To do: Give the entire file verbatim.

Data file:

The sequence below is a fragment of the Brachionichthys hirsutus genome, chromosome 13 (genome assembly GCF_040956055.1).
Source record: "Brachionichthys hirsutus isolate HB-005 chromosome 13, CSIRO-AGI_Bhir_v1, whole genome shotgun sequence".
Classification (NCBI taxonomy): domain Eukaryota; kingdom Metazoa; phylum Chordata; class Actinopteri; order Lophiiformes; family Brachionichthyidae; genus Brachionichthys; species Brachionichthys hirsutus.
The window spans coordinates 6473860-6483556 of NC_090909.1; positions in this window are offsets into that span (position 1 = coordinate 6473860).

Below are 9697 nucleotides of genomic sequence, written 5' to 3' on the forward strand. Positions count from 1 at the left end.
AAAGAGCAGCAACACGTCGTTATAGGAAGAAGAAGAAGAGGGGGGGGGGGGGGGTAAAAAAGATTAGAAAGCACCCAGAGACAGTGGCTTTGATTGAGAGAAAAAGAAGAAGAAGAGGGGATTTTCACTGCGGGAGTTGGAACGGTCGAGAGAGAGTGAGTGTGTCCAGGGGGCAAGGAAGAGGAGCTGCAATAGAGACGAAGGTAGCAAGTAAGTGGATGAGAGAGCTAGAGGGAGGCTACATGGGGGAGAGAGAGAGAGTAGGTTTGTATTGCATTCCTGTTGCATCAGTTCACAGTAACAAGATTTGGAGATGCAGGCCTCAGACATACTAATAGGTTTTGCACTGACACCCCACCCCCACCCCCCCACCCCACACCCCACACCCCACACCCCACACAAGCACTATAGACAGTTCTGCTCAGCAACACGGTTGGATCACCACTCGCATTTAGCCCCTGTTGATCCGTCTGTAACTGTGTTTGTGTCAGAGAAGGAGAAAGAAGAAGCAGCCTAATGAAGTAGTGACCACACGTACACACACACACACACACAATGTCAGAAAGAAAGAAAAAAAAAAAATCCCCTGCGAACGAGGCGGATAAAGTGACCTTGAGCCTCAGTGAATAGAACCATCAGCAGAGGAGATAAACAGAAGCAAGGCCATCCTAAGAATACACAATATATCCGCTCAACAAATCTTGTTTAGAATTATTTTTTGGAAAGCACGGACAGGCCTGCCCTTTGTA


The sequence below is a fragment of the Brachionichthys hirsutus genome, chromosome 13 (genome assembly GCF_040956055.1).
Source record: "Brachionichthys hirsutus isolate HB-005 chromosome 13, CSIRO-AGI_Bhir_v1, whole genome shotgun sequence".
Classification (NCBI taxonomy): domain Eukaryota; kingdom Metazoa; phylum Chordata; class Actinopteri; order Lophiiformes; family Brachionichthyidae; genus Brachionichthys; species Brachionichthys hirsutus.
The window spans coordinates 6473860-6483556 of NC_090909.1; positions in this window are offsets into that span (position 1 = coordinate 6473860).

Below are 9697 nucleotides of genomic sequence, written 5' to 3' on the forward strand. Positions count from 1 at the left end.
AAAGAGCAGCAACACGTCGTTATAGGAAGAAGAAGAAGAGGGGGGGGGGGGGGGTAAAAAAGATTAGAAAGCACCCAGAGACAGTGGCTTTGATTGAGAGAAAAAGAAGAAGAAGAGGGGATTTTCACTGCGGGAGTTGGAACGGTCGAGAGAGAGTGAGTGTGTCCAGGGGGCAAGGAAGAGGAGCTGCAATAGAGACGAAGGTAGCAAGTAAGTGGATGAGAGAGCTAGAGGGAGGCTACATGGGGGAGAGAGAGAGAGTAGGTTTGTATTGCATTCCTGTTGCATCAGTTCACAGTAACAAGATTTGGAGATGCAGGCCTCAGACATACTAATAGGTTTTGCACTGACACCCCACCCCCACCCCCCCACCCCACACCCCACACCCCACACCCCACACAAGCACTATAGACAGTTCTGCTCAGCAACACGGTTGGATCACCACTCGCATTTAGCCCCTGTTGATCCGTCTGTAACTGTGTTTGTGTCAGAGAAGGAGAAAGAAGAAGCAGCCTAATGAAGTAGTGACCACACGTACACACACACACACACACAATGTCAGAAAGAAAGAAAAAAAAAAAATCCCCTGCGAACGAGGCGGATAAAGTGACCTTGAGCCTCAGTGAATAGAACCATCAGCAGAGGAGATAAACAGAAGCAAGGCCATCCTAAGAATACACAATATATCCGCTCAACAAATCTTGTTTAGAATTATTTTTTGGAAAGCACGGACAGGCCTGCCCTTTGTA